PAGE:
Tuesday, 5 March 2013

1920s Weight Loss & Fatty Liver

I have decided to lose weight this year – it was one of my new year resolutions, and part of my getting healthy plan. It's strange how it sort of creeps up on you - If I'd had a great vintage wardrobe it wouldn't have happened, I'm sure.   My last blood test showed my blood count is almost back to normal (I was severely anaemic), although my blood pressure is too high, and I am now on blood pressure medication.  I also have abnormal liver function, and now that hepatitis has been ruled out, I apparently have a ‘fatty liver.’  This is how I look now, more or less. I would never wear shorts that short though!

Over weight and at fat-camp in the 1930s

The cause of this, my doctor tells me, is a ‘typical western diet.’  My diet over the years has been anything but typical.  I grew up whole wheat everything and NO soft drink, was vegetarian for 8 years, vegan for two of those, did raw food for one year and for my last pregnancy in 2005, with twins, gave up sugar.  I have newer smoked or ‘done drugs’, or taken excessive amounts of medications or painkillers and I am a moderate drinker, who has abstained before during and after each pregnancy (all four of them). I don’t have a sweet tooth, drink only two cups of tea or coffee a day and drink lots of water.  There must be more to it than ‘typical western diet.’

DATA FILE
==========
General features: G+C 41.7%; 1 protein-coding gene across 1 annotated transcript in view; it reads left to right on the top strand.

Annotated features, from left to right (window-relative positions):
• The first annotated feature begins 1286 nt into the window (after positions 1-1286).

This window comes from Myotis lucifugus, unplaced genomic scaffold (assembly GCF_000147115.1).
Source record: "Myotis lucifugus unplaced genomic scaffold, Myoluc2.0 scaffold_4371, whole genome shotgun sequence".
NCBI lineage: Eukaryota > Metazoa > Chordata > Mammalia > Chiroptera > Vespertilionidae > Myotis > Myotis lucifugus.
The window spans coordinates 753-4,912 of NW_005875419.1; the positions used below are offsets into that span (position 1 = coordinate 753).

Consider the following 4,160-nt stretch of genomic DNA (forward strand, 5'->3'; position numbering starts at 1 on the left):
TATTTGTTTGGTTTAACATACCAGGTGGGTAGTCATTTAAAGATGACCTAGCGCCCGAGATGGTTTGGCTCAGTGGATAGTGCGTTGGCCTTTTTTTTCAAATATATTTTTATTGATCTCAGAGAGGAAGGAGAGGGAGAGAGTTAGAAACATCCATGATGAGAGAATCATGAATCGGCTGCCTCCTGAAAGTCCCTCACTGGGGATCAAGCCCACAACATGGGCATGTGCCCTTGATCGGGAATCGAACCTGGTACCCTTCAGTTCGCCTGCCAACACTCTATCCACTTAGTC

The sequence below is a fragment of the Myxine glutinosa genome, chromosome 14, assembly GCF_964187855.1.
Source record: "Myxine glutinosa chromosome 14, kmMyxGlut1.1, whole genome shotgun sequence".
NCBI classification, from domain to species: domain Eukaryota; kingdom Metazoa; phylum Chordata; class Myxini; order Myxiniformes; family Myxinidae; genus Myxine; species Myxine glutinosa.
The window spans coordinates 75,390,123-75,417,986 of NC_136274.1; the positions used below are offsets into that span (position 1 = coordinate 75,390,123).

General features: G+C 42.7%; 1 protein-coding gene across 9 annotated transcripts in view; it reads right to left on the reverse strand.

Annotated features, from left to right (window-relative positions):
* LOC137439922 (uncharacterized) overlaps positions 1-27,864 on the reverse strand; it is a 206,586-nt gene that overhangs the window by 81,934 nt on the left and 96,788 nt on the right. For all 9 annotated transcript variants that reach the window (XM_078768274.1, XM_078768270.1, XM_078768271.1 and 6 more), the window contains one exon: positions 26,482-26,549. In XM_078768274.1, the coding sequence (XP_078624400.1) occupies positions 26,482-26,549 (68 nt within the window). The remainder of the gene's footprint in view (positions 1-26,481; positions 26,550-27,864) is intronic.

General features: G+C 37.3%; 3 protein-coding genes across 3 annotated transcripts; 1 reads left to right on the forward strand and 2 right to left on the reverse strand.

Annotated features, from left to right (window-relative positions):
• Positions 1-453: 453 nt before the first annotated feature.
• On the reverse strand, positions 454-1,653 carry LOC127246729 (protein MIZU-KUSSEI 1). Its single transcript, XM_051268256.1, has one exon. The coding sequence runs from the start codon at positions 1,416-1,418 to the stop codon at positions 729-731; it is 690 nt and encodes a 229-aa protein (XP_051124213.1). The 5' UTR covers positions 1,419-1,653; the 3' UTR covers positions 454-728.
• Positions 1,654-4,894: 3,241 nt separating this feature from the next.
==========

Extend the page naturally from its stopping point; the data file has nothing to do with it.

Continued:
According to fatty liver guru, Sandra Cabot, grains as well as sugar is a major cause of fatty liver. So those whole grains I have been eating over the years – brown rice, whole wheat, oats – may not have been as good for me as I was lead to believe. Bugger!  So now I am cutting out all grains and sugar for 8 weeks, to see if there is any improvement.

Not the safest way to weight loss, 1960s
At present, according to this BMI calculator, I am borderline obese (its about 29) and need to lose at lest 20 kg.  I have known that I’m overweight for some time, but I have been struggling to lose it, even before I became ill.  Apparently having a fatty liver prevents you from losing weight.  If I can get my liver healthy, I can apparently lose weight!

weight loss in 1929, when an economic depression is not enough

Apart from being overweight, especially around the abdomen, the other major signs of fatty liver are high blood pressure and bad skin.  Well, I have had both of those things for ever – why didn't someone mention this to me years ago?!